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Extending the life of a Tek 2465?

Discussion in 'Electronic Repair' started by DaveC, Nov 21, 2003.

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  1. DaveC

    DaveC Guest

    The U400 hybrid IC in the Tek 24xx 'scope models is infamous for its short

    Has anyone attempted heat-sinking it (if it is not already) and blowing it
    with a small fan (a la pentium and PowerPC)?

    Just crossed my mind in between random other thoughts...
  2. Jim Yanik

    Jim Yanik Guest

    I haven't heard of anyone doing it,but it would seem to lend itself to
    being heatsinked,the metal substrate is exposed on the topside of the
    IC,and there's threaded studs to secure a HS. I don't think there's enough
    clearance for a fan(cabinet-HS clearance)

    It certainly couldn't hurt.
    Although,I suspect it's some problem in the die construction itself.
  3. DaveC

    DaveC Guest

    Is U400 accessible w/o removing any PCB's? It sounds like it's on the outward
    side of the main board, just beneath the case skin. Is this true?

  4. Jim Yanik

    Jim Yanik Guest

    Yes,the metal substrate is on the TOP of the IC,exposed,completely
    accessable. (but soldered in,40 pin DIP)
    All one has to do is coat with HS compound,and bolt the HS to the
    studs,IIRC,they're 4-40 thread.I don't think the HS could be more than
    perhaps .375" high,though.(SWAG)
    You don't want it to contact the cabinet,as I'm not sure if the substrate
    is electrically neutral or not.
  5. DaveC

    DaveC Guest


    Hey, what gives? I wasn't expecting this:

    Isn't this already heat-sink'd? I wasn't expecting all the metal. I don't see
    how a heat sink could help this situation much. It seems pretty cool, as is.

    This is on a 2465DMS, s/n B051xxx. (And yes, it works. FIne.)


  6. mike

    mike Guest

    Well, it's not a 40-pin dip.
    The board sez channel2 preamp.
    Methinks you have the wrong U400.

    But when you find the right u400, please post that pix.
    I don't really want to take mine apart.

    Bunch of stuff For Sale and Wanted at the link below.
    laptops and parts Test Equipment
    Honda CB-125S
    TEK Sampling Sweep Plugin and RM564
    Tek 2465 $800, ham radio, 30pS pulser
    Tektronix Concept Books, spot welding head...
  7. DaveC

    DaveC Guest

    I have the Tek svc manual. It says there is only one U400. Maybe it's a
    40-pin under that massive sink?

    I think that "channel 2 preamp" is the description for U200. Look in the
    lower left corner of the picture: next to "U400" is the description
    (partially hidden by the cable) "channel switch" which is what U400's
    function is.

    Jim Y. described its location accurately, as did the manual's component
    location page, and that's where I found it. Just not the size/form factor I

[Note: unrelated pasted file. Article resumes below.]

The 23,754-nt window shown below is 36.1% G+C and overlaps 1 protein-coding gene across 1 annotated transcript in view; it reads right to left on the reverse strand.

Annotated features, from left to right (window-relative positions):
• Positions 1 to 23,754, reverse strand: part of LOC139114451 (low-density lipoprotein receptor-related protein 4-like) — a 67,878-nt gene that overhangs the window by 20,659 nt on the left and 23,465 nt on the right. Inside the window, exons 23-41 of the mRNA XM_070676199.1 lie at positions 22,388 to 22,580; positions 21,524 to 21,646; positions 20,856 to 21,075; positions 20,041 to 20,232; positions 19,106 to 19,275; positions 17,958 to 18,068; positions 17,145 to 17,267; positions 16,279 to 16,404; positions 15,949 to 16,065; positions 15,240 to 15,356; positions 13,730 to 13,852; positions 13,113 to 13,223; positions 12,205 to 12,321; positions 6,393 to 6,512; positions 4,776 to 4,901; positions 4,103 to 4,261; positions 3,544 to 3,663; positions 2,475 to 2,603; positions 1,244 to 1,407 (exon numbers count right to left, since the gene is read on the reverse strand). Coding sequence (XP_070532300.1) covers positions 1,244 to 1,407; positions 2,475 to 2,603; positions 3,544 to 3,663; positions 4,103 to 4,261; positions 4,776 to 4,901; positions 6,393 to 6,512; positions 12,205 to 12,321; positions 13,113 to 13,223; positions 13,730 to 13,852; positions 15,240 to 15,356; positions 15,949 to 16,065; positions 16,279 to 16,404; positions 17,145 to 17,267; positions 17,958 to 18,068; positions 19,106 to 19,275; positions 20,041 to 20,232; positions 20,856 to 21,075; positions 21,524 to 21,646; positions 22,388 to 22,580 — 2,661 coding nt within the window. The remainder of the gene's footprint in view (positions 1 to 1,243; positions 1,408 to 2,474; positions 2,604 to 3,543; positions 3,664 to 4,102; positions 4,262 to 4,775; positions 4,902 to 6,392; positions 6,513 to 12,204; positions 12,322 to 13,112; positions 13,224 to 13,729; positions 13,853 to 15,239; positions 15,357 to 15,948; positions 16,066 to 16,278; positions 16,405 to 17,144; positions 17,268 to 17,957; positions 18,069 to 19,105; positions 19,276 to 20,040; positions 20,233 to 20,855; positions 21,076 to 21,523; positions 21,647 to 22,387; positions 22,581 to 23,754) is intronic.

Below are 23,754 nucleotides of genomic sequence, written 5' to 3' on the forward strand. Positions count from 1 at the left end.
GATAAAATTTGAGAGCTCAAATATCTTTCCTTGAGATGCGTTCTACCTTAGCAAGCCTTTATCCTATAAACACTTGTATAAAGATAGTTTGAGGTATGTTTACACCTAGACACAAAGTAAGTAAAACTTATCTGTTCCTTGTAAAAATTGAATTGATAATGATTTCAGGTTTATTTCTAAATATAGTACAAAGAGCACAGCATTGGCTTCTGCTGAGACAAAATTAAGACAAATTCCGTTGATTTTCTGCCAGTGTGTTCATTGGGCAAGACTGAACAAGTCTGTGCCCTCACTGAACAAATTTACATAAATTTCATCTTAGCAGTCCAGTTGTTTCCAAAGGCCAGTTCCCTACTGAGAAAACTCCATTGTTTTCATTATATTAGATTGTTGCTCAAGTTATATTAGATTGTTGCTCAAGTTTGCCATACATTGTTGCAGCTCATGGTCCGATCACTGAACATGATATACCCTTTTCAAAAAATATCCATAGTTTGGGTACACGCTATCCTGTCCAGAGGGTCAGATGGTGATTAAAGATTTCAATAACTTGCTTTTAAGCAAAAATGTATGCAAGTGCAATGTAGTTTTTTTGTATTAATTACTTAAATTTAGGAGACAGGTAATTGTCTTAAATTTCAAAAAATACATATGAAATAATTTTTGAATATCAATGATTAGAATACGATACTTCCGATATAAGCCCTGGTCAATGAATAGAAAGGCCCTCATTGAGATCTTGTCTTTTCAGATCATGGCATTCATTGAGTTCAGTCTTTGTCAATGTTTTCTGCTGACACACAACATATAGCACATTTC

was expecting...
  8. Jim Yanik

    Jim Yanik Guest

    That's not the horizontal output IC being discussed,that's the CH2 preamp
    hybrid IC.

    Odd,but most of the hybrids with this type of HS don't even need a HS,they
    don't get warm at all,but the H-output IC doesn't have a HS,yet does get
    warm. I guess it's just a fancy package to clamp the hybrid substrate to
    the PCB socket.
  9. Jim Yanik

    Jim Yanik Guest

    IIRC,it was U800 that is the 40 pin DIP horiz output IC.
    (and not a hybrid)
  10. John Miles

    John Miles Guest

    My understanding is that the troublesome 246x part is U800, the
    horizontal driver. This is a (28-pin?) DIP with an integrated heat
    spreader on the bottom that's bolted to the board.

    Does U400 cause a lot of problems, too?

    -- jm
  11. DaveC

    DaveC Guest

    My mistake :-(

    I'll look at U800, then.

  12. DaveC

    DaveC Guest

    OK, I've done it. I added a heat sink to U800 in my 2465DVS (w/DMM option):

    The IC is on the main board which is located on the under side of the scope,
    easily accessible once the case is removed (by removing 6 screws on the rear
    of the scope).

    This heat sink fit just perfectly. It is a stepped design, probably for a
    TO-220. This allows it to raise up above the neighboring components without

    The IC is already bolted to the PCB with nuts on two #4-40 studs. I had to
    notch the ends of the sink to sit under the nuts, but that was trivial. It
    was important to keep below the height of neighboring real estate so the heat
    sink won't contact the case when reinstalled. I used a *light* coat of white
    heat sink compound under the sink.

    Who knows if this will extend the life of this fragile IC, but I consider all
    semiconductor failures heat-related. So to my mind, this will help in some
    incalculable way.

  13. mike

    mike Guest

    A couple of thoughts.

    What's on the backside of the IC? Do the studs connect to some metal
    structure that can act as a heat sink?

    What was the temperature of the tab before and after the modification?
    You can also stick a probe thru the hole and measure the top of the IC
    before and after just for grins.

    I don't know anything about this particular IC.
    In general, when there's a tab, virtually ALL the heat flows out the tab.
    Heat sinking the plastic probably won't do any harm and may do some good
    IFF you don't hinder the heat flow out the tab.

    Can't tell from the picture...did you leave the nut on the tab and add
    another for the heat sink? If you just used one nut, you probably
    REDUCED the heat flow out the tab into whatever is on the backside
    by a LARGE amount.

    A couple of temperature measurements should tell the story. I wouldn't
    run the scope until you measure that tab temp.

    More mechanical details please.
    Bunch of stuff For Sale and Wanted at the link below.
    laptops and parts Test Equipment
    Honda CB-125S
    TEK Sampling Sweep Plugin and RM564